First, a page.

Unlike the majority of our competitors, we have a workshop which, while not being huge, is large enough to create reproductions in all sizes, and especially large ones. Small sizes, everyone knows how to do - more or less well, I grant you. Moreover, unlike the majority of our competitors, we have a workshop ...
A lot of paintings have an impressive original size. Take for example this reproduction of Picasso's Guernica which is 7,77 meters by 3,49 meters. It is about having the place to work it, in addition to the necessary know-how.
I will quickly describe the process we use, which is a bit different from full size reproductions, mainly due to the artist's lack of perspective with regard to his canvas.
And since an image is worth more than a thousand words… I will take as an example this table produced in February-March 2017 for a Belgian client.
The disadvantage of having large paintings is that you cannot always work on the final frame, the wood having lengths that do not allow export if the painting is more than 5 meters. This is the case here, so we have prepared a temporary frame that will allow the painting to be painted as it should. The canvas will be sent rolled up to the framer who will receive it to assemble it, which is not easy, believe me. For tables less than 5 meters, we can send the frame with, at no additional cost, since we have a carpenter in the workshop.
The canvas is then prepared. Since linen rolls cannot cover such large areas, we then have to sew the fabrics together. The hem is made on the back of the canvas, and the seam is masked on the front by the Gesso and an additional coat of paint. It is impossible to distinguish after that the place where the two canvases separate.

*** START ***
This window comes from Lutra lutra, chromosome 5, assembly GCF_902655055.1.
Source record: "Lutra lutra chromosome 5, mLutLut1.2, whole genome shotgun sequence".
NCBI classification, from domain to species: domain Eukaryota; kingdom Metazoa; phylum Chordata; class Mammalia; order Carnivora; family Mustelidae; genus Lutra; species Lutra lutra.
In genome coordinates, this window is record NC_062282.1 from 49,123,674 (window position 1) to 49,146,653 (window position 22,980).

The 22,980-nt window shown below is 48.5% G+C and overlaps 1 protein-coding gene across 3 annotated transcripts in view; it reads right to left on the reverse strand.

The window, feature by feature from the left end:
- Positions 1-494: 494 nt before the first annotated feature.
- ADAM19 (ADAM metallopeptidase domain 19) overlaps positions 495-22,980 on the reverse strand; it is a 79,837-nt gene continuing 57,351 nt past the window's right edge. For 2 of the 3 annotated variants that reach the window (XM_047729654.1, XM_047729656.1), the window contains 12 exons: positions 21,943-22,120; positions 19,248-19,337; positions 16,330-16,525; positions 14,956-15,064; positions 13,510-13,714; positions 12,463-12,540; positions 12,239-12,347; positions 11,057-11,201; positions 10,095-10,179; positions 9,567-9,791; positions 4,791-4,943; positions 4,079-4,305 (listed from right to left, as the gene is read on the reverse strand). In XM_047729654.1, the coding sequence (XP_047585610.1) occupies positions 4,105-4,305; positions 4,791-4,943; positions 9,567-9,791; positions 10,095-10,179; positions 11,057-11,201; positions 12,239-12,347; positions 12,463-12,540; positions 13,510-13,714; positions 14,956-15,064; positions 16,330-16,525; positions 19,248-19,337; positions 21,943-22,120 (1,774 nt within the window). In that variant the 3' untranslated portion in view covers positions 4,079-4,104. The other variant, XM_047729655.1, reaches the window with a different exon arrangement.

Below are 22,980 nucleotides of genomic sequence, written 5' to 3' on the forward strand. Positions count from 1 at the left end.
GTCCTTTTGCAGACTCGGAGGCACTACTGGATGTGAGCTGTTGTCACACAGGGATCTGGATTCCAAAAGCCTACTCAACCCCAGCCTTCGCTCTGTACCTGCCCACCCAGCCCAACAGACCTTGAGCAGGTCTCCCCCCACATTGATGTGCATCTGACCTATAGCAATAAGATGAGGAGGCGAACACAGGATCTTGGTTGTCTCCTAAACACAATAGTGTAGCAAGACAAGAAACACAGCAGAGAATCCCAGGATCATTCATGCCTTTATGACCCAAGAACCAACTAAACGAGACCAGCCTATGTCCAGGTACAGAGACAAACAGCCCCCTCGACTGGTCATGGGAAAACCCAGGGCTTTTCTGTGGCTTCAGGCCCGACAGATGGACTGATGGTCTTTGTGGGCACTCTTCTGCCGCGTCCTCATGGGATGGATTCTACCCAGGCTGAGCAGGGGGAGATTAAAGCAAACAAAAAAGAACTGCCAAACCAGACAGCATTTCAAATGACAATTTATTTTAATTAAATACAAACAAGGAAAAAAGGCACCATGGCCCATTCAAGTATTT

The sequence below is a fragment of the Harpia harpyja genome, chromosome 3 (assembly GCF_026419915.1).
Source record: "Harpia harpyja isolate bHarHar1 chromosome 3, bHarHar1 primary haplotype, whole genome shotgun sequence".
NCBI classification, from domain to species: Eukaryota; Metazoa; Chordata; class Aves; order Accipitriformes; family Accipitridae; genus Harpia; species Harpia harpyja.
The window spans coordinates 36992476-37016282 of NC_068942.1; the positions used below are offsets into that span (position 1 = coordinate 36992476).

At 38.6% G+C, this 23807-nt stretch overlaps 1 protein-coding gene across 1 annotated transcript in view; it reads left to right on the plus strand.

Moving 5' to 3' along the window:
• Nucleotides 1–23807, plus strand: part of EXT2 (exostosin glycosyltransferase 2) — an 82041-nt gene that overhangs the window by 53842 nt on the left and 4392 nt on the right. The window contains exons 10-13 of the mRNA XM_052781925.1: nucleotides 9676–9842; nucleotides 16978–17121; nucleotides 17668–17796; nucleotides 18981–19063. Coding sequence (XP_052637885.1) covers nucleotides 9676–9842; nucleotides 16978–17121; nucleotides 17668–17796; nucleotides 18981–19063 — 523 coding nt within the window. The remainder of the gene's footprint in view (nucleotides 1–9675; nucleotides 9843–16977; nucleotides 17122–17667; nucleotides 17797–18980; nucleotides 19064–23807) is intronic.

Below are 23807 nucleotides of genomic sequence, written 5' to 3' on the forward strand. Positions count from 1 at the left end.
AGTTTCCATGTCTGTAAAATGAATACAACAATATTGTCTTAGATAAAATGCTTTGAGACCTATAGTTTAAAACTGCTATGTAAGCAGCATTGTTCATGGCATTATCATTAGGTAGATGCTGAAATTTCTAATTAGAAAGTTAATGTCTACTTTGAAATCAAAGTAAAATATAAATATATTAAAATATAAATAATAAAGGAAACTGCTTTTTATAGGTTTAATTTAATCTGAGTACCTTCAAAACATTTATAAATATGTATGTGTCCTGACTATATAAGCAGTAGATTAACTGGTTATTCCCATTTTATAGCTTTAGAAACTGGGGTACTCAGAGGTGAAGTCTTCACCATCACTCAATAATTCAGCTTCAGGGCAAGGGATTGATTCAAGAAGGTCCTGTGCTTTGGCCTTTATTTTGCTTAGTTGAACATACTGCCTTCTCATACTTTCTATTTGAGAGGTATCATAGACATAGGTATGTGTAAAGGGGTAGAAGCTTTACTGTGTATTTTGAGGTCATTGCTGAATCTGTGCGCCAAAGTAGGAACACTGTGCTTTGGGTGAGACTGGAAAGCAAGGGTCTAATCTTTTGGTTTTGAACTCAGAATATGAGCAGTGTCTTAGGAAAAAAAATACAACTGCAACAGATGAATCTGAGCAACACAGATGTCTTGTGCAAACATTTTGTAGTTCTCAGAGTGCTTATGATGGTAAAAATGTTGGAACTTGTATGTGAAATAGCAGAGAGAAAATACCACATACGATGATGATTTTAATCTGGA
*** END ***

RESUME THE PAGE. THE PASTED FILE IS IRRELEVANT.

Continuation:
The canvas is then affixed to the temporary frame, where it will be painted.
Then apply the gesso. A gesso is an undercoat of paint which will allow the surface of the canvas to be smoothed. This is for:
- that we cannot see the weft of the linen
- hide surface imperfections (in this specific case, the seam)
- prevent the canvas from drinking all the paint
- improve the surface and make it smooth and adherent
The most annoying thing about working on a large reproduction is that you lack perspective. It is not easy to trace the exact contours of a drawing that measures 776 x 349 cm, like this Picasso in the dimensions of the original. For a "normal" canvas, say 120 x 100 cm, no problem. The artist will, according to his model, retrace the contours, then paint, add the details, etc. It's a job...
For large sizes, it becomes enormously complicated. We then use a very simple method, which we use in kindergarten: the decal!
We make a print on canvas paper; in vertical stripes in this example. These bands are then affixed to the prepared canvas and the contours of the shapes are "transferred" to the prepared background of the painting. This very simple technique allows us to keep the guidelines of the painting and its proportions perfectly exact.
All that remains is to put the whole thing together and the work can finally begin.
You can see here the frame and the canvas before painting, seen from behind.
The first step is to trace the outlines of the different elements by following the path allowed by the decal.
Then we start to fill the different parts with the colors which will roughly constitute the first layer of paint. On a painting like Picasso, Guernica, there will be three or four depending on the elements. For more complex paintings, with a lot of detail, you can go up to eight coats plus a varnish. It all depends on the desired effect.
Work continues afterwards as for a normal painting reproduction. We start by painting all the areas in their respective colors.
Once the basic colors are filled, we move on to the painting phase itself. All the details of the table are reproduced identically, zone by zone.
This is the longest part of the job for the painter. It is a question of reproducing every detail and color respecting as much as possible the original painting.
Once all the details are settled, the reproduction in original size finished, it remains only to wait for the complete drying before sending.
Usually several weeks, since we are using real oil paint in several layers.
And There you go !!!
1) Yes, I'm the hunk in the last photo - to give you an idea of the true size of the canvas, I'm 1 feet tall.
2) No, I'm not the one who painted the picture, it's Mr. Dung, who is in the top photos!
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